Layers of Half-Sung Hymns by Aleathia Drehmer

Layers of Half-Sung Hymns by Aleathia Drehmer is officially available! Click the link to grab a copy of this unfathomably deep collection. Sister Drehmer did some healing while writing this one. You can feel it in her words.


After the Fall by William Teets is coming soon from Cajun Mutt Press! Recently finished painting the cover and putting the interior file together. Waiting on a proof copy. I’ll post some photos when it gets here.

After the Fall is a poetry collection that offers resurrection for a damaged Americana-spirituality: Blues music and barrooms, whiskey and smoke, rivers and haunted highways, leather jackets, hoodies, and Sunday’s best. . . and worst. William Teets’ poetry navigates corrupted streets, turns dangerous corners, and worships in darkened alleys. All in an unending quest for absolution, salvation, and answers.

“I often toss The Paris Review across the room after reading their poetry selections, because I all too often long for poetry to mean something. Nothing is more frustrating than reading poetry that is merely meter, failing to explore anything except that which the poet sees. Subtext is a rarity in today’s modern poems, and I think it may have to do with the lack of life our poets live. William Teets lacks neither life nor subtext. The poems in After the Fall are honest and hard-hitting. They may not be pretty, but you can’t look away. I will revisit these works often.”

G.W. Allison—author of The Final Round and The Sinful.

“William Teets writes poetry like a fallen jazz-blues-folk pagan priest. His narrative style is free and open and easy to read, but the subject matter deep and spiritual. I am reminded of the old Beat poets—can even see some Dylanesque qualities. His poems have that lyrical tone (Check out “Chillin’ with Chelsea” to see what I mean). After the Fall is for anyone, not just lovers of poetry.”

Gabriel Sebastian—Confetti magazine chief editor and founder and CEO of Word Werks, Inc.

After the Fall by William Teets

Cajun Mutt Press Featured Writer 01/09/23

Thanksgiving Morning Thoughts About Death

I often wonder
When I will die.
I think
It has to do with objects
And my kinship with them.

One time my wife lost her blanket.
She was swaddled in it
As an infant.
When we left the hotel room,
I told her we had it with us.
I thought we did.
But I was in a hurry.
I can’t think about that blanket
Lost in the wilderness
And my wife’s incandescent, round tears
Without it being
A watershed moment of remorse.

I think about the time I yelled at her
When she wore an efflorescent blouse
Pink, with roses and butterflies.
She never wore it again.
No balm in Gilead, no sinner’s cure
Including her reassurance that a baby puked on it
Has made me remember it without contrition.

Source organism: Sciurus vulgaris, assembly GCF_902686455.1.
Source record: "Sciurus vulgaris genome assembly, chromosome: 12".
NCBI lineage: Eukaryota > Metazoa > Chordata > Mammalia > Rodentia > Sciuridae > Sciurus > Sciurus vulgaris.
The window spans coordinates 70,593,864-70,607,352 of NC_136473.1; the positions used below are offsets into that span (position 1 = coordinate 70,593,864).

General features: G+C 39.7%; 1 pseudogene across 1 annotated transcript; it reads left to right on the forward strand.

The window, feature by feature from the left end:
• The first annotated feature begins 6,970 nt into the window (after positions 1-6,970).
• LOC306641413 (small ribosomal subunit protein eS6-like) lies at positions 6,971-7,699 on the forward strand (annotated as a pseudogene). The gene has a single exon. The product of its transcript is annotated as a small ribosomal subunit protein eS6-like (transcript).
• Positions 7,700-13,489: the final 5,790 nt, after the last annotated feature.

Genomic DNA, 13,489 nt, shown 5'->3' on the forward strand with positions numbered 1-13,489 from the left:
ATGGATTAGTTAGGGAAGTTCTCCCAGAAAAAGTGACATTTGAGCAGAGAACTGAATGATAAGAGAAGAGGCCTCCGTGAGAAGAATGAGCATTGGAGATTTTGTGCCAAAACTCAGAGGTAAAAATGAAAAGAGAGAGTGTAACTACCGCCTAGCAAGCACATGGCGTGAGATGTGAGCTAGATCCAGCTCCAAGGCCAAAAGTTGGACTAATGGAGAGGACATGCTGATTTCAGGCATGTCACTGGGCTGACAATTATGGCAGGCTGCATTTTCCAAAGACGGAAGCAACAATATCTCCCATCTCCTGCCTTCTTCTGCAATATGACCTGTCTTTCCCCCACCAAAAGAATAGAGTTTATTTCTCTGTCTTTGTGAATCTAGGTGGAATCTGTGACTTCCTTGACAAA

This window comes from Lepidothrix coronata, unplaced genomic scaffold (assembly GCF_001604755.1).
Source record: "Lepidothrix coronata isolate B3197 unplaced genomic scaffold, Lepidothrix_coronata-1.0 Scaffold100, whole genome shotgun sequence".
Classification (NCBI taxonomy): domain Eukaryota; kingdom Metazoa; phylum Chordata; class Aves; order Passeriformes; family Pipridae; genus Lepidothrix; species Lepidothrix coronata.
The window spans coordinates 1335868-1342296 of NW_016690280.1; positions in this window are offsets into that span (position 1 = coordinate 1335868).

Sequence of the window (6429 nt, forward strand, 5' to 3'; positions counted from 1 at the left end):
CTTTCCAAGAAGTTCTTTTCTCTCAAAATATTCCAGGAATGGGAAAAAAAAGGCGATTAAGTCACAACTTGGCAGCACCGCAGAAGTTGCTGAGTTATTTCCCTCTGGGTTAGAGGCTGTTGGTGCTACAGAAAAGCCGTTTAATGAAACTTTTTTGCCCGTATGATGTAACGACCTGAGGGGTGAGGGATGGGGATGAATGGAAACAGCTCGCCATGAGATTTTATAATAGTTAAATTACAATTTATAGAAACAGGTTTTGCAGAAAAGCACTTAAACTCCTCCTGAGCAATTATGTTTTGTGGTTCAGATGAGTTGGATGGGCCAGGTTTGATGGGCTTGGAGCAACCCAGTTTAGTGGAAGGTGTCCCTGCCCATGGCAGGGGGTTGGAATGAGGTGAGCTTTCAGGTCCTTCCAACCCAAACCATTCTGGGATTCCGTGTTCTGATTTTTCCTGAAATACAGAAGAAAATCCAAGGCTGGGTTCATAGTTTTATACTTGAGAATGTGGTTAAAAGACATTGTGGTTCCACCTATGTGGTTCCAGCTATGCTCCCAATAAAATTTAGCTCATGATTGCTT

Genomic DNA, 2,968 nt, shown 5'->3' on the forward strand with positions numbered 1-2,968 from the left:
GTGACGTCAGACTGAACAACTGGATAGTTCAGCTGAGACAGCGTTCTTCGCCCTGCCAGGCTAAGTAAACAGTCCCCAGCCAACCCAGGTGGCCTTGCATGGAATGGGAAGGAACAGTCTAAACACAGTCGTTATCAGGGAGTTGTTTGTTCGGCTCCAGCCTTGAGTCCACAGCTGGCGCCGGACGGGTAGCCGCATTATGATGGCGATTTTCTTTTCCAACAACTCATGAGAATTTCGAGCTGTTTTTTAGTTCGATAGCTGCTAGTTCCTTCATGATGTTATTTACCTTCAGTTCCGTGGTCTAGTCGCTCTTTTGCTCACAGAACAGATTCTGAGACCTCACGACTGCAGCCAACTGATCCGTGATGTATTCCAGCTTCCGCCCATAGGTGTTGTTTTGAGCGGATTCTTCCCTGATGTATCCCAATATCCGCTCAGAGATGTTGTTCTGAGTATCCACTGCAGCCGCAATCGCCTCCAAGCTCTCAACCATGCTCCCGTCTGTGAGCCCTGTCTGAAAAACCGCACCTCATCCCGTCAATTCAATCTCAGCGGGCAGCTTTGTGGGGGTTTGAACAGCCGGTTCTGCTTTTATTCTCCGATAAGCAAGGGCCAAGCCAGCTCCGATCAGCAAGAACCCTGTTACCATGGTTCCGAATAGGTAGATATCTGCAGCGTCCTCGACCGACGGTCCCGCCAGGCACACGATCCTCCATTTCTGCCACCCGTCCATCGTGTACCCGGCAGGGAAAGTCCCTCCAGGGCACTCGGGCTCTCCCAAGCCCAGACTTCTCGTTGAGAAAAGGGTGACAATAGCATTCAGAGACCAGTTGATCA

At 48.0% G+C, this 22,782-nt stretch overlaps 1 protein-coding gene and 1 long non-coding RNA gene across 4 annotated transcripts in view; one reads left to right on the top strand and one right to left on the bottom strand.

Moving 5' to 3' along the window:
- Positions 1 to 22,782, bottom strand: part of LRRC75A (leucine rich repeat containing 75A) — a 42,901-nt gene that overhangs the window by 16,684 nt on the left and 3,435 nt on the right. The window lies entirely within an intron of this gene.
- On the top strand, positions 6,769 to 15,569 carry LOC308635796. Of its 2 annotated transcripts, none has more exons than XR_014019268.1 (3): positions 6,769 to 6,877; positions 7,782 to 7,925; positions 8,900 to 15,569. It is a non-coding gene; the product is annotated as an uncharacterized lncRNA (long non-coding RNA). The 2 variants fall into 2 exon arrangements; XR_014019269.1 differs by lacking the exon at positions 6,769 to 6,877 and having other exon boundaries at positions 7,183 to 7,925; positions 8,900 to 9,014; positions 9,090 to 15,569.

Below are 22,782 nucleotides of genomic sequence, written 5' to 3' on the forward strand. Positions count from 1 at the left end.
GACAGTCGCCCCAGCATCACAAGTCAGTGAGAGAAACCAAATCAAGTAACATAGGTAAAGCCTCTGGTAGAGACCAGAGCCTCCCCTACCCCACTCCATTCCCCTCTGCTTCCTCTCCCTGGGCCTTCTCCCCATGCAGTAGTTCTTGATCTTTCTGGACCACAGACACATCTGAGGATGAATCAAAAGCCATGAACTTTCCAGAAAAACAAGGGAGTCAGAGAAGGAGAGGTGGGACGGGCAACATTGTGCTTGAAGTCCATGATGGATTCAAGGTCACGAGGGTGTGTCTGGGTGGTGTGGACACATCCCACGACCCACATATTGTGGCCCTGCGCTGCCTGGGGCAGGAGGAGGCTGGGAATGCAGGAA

There are so many places I will not go
And people I will not see.

Charles Bronson once said
Responsibility is a big rock that weighs a ton
And it bends you until it finally buries you.
I have no idea if he is right.
He yelled that at some children on a Hollywood set.
But I don’t think
He wanted to go back
To that set
After all his caterwauling.

I’m not crazy.
(I know that every crazy person says that).
But just maybe
You die
When there is nothing left to swaddle you
And no place to go for asylum
Whether your heart stirs or not.
Charles Bronson died at 81.
Years after he had stopped
Visiting familiar places.
His hip replaced by a rock
Of scrap metal.

©2023 Alexander Poster All rights reserved.

Alexander Poster

Alexander Poster is a good, grey bureaucrat who works as a historian for a labyrinthine federal agency. He lives less than one mile from the U.S. Capitol and survived a nasty case of COVID-19, none of which inspired his writing one bit. He is a fan of Cormac McCarthy, depressing music from the 80s and 90s, and, surprisingly, marine mammals. He loves his wife, even though she has expressed concern for him being a “cynical bastard.”

Cajun Mutt Press Featured Writer 01/06/23

Affection for You

It was gleaming
with the gaze

Affection is dumb
Affection is deaf

Like a speaker it did not speak about
the matter
like a listener it did not listen to

Till the moment of parting
it kept waiting in the eyes

In the thick green
of the desolate woods
A tune is ringing faintly

Gazing at the eyes
I want to see

Is it still alive

Oh dear
No way, no way

Cleaving the heart
comes out
a curious sigh

In the teary gaze
is it still alive

©2023 Guna Moran All rights reserved.

Guna Moran

Guna Moran is an internationally acclaimed poet and book reviewer. He has five published poetry books to his credit. His poems have been translated into 30 languages and featured in more than 200 hundred international magazines, journals, webzines, blogs, anthologies, and newspapers around the world. He lives in Assam, India.